June 10, 2013

EDITOR’S ESSAY: FINEST HOUR 134, SPRING 2007

TRENDS IN CHURCHILL STUDIES

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Our new President and Board of Governors have asked me to implement important changes in Finest Hour which are immediately evident in this issue—beginning with the new subtitle on our cover: “The Journal of Winston Churchill.”

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What this means to signify is the shift of “institutional” articles—messages from or about officers, events coverage, affiliate news, and business matters—to an expanded Chartwell Bulletin, leaving Finest Hour with The Churchill Centre’s “meat and potatoes”: a dedicated exploration of Winston Spencer Churchill’s life and times (warts and all); a quarterly guide to Churchill’s abiding relevance, inimitably summarized by Sir Martin Gilbert: “…as I open file after file of Churchill’s archive, from his entry into Government in 1905 to his retirement in 1955,1 am continually surprised by the truth of his assertions, the modernity of his thought, the originality of his mind, the constructiveness of his proposals, his humanity, and, most remarkable of all, his foresight.”

Thus “The Journal of Winston Churchill”—which has, in the words of our chairman of academic advisers, Professor James Muller, “the quiet dignity that is in keeping with the idea of attaining permanent scholarly respectability for Finest Hour.” The previous subtitle, “Published by The Churchill Centre for Churchillians Worldwide,” did not define what is inside and, given page 2, is redundant.

Finest Hour will also be expanded in size, as this issue already is, reaching upwards of sixty pages, encompassing the important scholarly speeches and papers delivered at major Churchill meetings from conferences to teacher seminars to the increasingly significant programs developed by our local affiliates and chapters. This material, if we found room for it at all, formerly had to wait up to three years before appearing in our biennial Churchill Proceedings, which is now to be absorbed by Finest Hour.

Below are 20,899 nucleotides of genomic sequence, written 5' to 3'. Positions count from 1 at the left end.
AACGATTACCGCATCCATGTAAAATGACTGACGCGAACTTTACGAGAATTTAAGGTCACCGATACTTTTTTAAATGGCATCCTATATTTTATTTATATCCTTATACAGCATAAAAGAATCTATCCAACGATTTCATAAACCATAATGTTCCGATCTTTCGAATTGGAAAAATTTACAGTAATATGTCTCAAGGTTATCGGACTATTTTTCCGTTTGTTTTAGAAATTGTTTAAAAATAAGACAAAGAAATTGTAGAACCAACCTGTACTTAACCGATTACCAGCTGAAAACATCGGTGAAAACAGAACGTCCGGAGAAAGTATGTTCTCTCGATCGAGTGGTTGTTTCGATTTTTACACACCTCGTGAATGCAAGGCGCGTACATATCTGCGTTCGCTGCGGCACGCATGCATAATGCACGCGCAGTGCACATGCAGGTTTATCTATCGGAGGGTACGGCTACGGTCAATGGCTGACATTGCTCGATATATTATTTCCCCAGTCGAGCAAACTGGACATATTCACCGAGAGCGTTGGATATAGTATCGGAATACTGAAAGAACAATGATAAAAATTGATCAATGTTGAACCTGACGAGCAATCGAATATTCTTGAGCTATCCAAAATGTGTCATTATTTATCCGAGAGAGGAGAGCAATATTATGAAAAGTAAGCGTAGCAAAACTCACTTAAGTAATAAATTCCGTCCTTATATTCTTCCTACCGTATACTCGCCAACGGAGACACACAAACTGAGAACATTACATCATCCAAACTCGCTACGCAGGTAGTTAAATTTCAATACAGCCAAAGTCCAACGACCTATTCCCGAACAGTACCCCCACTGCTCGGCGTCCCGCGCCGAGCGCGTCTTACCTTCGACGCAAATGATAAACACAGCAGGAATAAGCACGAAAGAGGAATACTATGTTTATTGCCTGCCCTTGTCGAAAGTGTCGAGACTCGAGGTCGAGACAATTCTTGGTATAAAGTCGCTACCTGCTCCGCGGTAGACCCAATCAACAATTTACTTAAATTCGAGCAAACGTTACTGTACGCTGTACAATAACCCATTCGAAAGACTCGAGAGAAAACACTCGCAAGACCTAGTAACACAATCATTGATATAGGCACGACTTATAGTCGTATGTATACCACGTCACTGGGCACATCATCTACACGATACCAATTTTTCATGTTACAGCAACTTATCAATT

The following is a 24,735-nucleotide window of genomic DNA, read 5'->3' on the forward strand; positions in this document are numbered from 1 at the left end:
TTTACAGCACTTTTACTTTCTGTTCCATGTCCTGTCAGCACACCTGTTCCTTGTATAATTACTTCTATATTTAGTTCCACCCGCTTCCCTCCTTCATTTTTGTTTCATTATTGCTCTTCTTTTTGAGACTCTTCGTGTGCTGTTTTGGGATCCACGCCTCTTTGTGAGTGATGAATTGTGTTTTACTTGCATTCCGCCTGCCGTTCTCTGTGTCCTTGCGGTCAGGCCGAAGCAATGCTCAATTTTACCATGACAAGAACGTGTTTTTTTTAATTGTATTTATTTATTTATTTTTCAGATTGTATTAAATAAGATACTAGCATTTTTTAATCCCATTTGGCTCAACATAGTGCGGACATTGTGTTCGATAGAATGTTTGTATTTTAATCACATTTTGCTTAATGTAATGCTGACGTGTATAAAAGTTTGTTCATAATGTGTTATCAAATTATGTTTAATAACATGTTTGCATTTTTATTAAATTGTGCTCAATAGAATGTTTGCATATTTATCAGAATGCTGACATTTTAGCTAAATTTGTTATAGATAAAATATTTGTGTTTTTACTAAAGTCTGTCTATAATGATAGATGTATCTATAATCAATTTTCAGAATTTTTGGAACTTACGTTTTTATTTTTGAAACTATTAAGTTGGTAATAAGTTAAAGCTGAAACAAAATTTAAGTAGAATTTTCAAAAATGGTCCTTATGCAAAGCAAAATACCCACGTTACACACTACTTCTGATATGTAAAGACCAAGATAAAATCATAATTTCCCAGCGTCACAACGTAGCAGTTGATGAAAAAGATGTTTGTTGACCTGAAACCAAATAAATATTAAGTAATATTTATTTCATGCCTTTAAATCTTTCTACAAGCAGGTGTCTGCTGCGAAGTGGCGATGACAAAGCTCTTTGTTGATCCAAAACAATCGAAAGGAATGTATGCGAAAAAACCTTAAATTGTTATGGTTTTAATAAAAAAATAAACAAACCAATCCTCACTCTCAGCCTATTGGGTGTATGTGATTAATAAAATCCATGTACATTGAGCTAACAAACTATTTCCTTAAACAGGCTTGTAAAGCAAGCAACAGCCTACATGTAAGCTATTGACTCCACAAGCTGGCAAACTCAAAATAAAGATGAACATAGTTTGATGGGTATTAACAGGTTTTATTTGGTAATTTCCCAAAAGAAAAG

Nor will these increased articles and papers be strictly limited to The Churchill Centre. The editors will enthusiastically seek out and arrange to publish work from many sources: lectures, theses, and material from fraternal organizations like the Churchill Museum in London or the Churchill Memorial and Library in Fulton, which they might deem suitable for these pages. Some papers may actually be published on our website in advance of their appearance here, to solicit comment and debate; President Geller has appointed a website committee to delve into all that, and it is already at work.

Finally, Finest Hour’s complimentary distribution list will be greatly expanded, to reach more scholars laboring in the Churchill vineyard, more students, more college and high school libraries, more national and international leaders with a serious, established Churchill interest.

The object of all this is to turn what was formerly always in part a kind of “club publication” into a true journal of Churchill studies—not a dry-as-dust academic journal, but one with the established personality that has produced its loyal following.

Professor Warren Kimball, whom we consulted on all of this, had encouraging advice: “The Churchill Centre doesn’t have to conform to someone else’s definition of a professional society. Professional yes—but on our terms. So what if some of our admired columns, like Around & About or Wit & Wisdom or the Quiz, aren’t what you might find in more scholarly periodicals? If they get the public to read it, great; perhaps they will then also read the professional articles it contains.

“You know of course that a more ‘professional’ approach could limit the editor’s ability to intervene and argue a different case, as in the Second Front debate (FH 124). I’m not sure there are many in this world, who can do that as you do. We’ve had our public and always pleasant disputes, and I don’t think that such argumentation is by definition a bad thing. Will the editor tend more to be aloof, at least in print? Is that a good thing? Perhaps, but is it good for Finest Hour? That’s worth some discussion.”

Those are very kind words from my friend and sometime debate partner Warren Kimball; and let me reassure our readers. Don’t worry—the revealing stories, the lively debates, and the reviews of new books on Churchill that readers have long enjoyed in FH will not disappear. —RML

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